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The Informed Parent

Into the Mouths of Babes: A History of Infant Feeding

by Laura Murphy, M.D.
Published on Mar. 15, 2004

Looking down an aisle of baby products in any major supermarket these days, it’s difficult to imagine a time before infant formula. Today a baby might have a different formula for each day of the month, should she so choose. She might feel lactose-intolerant one day, cow-milk-protein-free on another, or highly allergic the next. And for each nutritional mood, there would be a safe and appropriate formula that would still allow her to grow and thrive. But times were not always so good for babies.

The era of wet nursing was not bad for infants. For centuries, mothers who could not breast-feed often employed wet nurses who offered a safe alternative to mother’s own milk. At the time, however, the practice was not thought risk-free. Much concern surrounded the hiring of the wet nurse. For example, a brunette was preferred over a blonde, as her milk was felt to be “generally richer in solid constituents than that of a blonde”. The personal qualities of the wet nurse were also felt to be important. A 1655 observer noted:

“Who knows not that a
Whore’s Malignant Pap
Corrupts the Infant in
Her Wanton Lap.”

Despite these inherent risks, wet nursing was a relatively common practice up through the 18th century in Europe and America.

A Dark Age for infants began in the 19th century with the Industrial Revolution, as crowded cities and poor sanitation bred disease. In addition, with wet nursing fallen out of favor, factory-employed mothers were forced to find alternate means for feeding their infants. Cow’s milk seemed the most likely alternative. But the condition of this milk supply was atrocious. In cities like New York, it earned titles such as “slop-milk” and “deleterious waste”. This was due to it being dangerously filthy, milked from diseased cows housed under the crowded city. This milk was even diluted with water and plaster of Paris or chalk. Forget today’s luxury of added fatty acids for optimal retinal development. This “milk” was a true danger to an infant’s fragile existence. Certainly the state of these things contributed to horrifying infant mortality rates of 43% in the 1830’s Boston, and of 50% in 1839 New York City.

The medical community attempted to respond to the disaster. By the mid-1800’s several physicians began publishing chemical analyses of human breast milk in an effort to understand why it brought health to babies. Others published recommendations on the preparation of infant formula. For example, in the 1850’s J.R. Meigs published a recipe for infant formula that included cow’s milk, cream, sugar and limewater. Commercial infant food soon became popular. This included Justus von Leibig’s Soluble Infant Food, a creation by a German chemist, and Nestle’s Infant Food, a preparation that simply needed dilution with water to prepare. This represented the first true artificial formula available in the United States.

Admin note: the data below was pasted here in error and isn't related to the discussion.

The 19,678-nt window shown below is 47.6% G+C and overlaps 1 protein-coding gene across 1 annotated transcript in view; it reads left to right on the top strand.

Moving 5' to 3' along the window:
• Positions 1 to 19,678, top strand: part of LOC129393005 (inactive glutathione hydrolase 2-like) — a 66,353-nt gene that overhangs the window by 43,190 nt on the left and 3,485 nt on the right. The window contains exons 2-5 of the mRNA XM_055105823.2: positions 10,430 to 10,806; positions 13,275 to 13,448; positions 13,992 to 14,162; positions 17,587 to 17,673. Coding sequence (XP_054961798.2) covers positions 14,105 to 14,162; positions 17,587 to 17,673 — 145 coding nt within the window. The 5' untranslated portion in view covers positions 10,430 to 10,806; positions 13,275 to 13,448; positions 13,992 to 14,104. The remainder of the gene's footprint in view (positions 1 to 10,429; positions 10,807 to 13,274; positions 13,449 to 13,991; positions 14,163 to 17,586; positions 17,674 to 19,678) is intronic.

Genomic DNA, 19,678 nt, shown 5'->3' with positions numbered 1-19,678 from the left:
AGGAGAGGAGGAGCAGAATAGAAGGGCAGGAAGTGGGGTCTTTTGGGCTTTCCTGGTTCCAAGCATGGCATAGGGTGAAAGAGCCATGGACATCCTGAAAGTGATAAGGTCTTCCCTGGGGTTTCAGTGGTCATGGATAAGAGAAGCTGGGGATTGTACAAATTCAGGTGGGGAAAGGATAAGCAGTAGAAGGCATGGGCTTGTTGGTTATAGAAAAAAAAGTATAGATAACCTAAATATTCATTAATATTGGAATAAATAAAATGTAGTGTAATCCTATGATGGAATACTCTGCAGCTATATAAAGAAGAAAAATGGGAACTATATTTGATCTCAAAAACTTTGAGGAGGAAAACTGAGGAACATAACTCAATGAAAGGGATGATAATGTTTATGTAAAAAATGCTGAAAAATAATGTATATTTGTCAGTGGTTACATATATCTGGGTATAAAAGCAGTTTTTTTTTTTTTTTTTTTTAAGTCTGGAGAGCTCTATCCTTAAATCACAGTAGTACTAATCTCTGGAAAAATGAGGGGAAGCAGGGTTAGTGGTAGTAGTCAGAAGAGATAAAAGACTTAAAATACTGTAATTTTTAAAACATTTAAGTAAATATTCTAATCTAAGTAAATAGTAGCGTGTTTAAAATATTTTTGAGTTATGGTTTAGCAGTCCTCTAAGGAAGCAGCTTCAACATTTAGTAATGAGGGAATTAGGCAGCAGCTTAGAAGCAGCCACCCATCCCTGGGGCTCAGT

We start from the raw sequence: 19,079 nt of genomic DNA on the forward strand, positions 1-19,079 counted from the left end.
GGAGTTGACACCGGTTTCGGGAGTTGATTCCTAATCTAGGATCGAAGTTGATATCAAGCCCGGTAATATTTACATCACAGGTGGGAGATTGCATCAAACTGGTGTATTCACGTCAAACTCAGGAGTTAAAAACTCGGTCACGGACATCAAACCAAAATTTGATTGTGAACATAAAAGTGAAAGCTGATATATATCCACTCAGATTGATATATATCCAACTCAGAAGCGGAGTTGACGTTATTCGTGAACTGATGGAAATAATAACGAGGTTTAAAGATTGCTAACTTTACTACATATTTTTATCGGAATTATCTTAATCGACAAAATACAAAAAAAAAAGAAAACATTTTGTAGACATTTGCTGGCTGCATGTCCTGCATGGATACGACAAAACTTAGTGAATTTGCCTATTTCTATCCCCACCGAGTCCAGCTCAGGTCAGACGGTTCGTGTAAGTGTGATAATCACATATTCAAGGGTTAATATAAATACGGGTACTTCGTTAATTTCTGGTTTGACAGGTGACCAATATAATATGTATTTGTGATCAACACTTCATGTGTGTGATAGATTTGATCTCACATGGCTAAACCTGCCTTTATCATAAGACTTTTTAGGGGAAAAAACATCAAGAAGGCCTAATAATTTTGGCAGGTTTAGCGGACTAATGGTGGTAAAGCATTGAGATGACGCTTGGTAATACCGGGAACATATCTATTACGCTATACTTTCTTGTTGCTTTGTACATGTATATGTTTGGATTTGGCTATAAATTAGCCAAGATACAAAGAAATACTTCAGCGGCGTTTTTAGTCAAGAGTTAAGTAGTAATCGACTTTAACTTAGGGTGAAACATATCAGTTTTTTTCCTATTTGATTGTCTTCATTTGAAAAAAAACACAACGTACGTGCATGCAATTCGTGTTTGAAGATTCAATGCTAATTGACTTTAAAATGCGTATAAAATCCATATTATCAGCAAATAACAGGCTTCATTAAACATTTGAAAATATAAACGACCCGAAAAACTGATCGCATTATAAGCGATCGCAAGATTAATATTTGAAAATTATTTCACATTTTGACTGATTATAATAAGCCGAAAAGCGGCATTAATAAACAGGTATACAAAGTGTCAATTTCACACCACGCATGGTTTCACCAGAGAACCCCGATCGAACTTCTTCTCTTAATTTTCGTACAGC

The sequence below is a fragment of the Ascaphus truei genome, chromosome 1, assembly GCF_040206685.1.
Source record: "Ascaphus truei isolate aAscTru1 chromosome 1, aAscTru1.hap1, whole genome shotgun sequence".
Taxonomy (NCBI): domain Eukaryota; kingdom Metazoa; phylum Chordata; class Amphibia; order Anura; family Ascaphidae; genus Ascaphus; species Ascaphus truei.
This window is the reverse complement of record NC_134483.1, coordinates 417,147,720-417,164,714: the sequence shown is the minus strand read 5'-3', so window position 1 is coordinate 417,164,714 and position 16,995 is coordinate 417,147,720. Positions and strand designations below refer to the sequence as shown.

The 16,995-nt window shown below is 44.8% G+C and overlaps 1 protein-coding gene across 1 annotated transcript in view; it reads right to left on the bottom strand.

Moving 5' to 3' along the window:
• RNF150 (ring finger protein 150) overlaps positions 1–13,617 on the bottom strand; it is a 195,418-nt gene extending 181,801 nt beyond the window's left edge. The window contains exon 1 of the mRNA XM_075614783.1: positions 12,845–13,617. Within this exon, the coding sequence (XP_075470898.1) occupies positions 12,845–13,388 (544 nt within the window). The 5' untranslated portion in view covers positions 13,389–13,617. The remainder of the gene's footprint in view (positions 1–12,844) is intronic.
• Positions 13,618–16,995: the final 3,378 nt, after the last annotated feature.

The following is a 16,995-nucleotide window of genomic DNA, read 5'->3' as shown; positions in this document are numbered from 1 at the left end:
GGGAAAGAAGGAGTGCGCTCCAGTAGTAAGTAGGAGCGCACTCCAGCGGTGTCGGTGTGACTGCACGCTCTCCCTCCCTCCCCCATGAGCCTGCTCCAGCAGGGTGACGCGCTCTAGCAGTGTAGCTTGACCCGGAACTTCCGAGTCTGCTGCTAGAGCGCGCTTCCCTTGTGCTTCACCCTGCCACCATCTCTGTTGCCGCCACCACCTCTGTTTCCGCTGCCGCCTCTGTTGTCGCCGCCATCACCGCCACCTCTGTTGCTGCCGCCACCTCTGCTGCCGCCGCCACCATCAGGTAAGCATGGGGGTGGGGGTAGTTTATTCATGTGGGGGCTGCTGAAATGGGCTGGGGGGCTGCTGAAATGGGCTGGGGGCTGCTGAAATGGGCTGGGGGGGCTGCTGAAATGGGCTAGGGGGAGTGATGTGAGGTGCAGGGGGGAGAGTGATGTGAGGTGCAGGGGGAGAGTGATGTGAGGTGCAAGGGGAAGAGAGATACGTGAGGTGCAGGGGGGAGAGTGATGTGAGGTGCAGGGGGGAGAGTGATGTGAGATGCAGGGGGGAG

By the late 19th century, Thomas Morgan Rotch of Harvard Medical School developed the “percentage method”. This consisted of a series of elaborate equations aimed at determining the perfect composition for infant formula. This method was popular from about 1890-1915, but soon fell out of favor because of its tedious complexity.

The irony of the situation did not escape Oliver Wendell Holmes who noted:

“A pair of substantial mammary glands had
the advantage over the two hemispheres of
the most learned professor’s brain in the art
of compounding a nutritious fluid for infants.”

The latter half of the 19th century brought other bright notes for infants. In 1864, Louis Pasteur discovered the process that would later carry his name and, subsequently, was tried on milk with great success. By 1890, Denmark used pasteurization to prolong the life of milk, and by 1908 Chicago became the first city in the world to require pasteurization. This had a dramatic effect on infant mortality. In addition, certified milk came on the scene, and the American Association of Medical Milk Commissions set a standard of less than 10,000 bacteria per cc of milk.

Once the safety of the milk supply was established, doctors and nutrition scientists could begin focusing on other aspects of formula. Eventually this resulted in over a century of refining and redefining infant feeding. The result? We continue to come closer and closer to matching the benefit of human milk. Of course the medical consensus remains that mother’s milk is best. But today’s infant formula is darn close, and allows today’s family the luxury of safe options. The dark days of the evil blonde wet-nurse and Petri-dish “slop milk” are over, and babies thrive on all sorts of feeding options.

Despite our best efforts, however, we will never fully understand the miracle of infant growth, and perhaps this anonymous poet puts it best:

“A hundred years will soon go by
Our places will be filled
By others who will theorize
And talk as long and look as wise
Until they too are stilled;
And I predict no one will know
What makes the baby gain and grow.”




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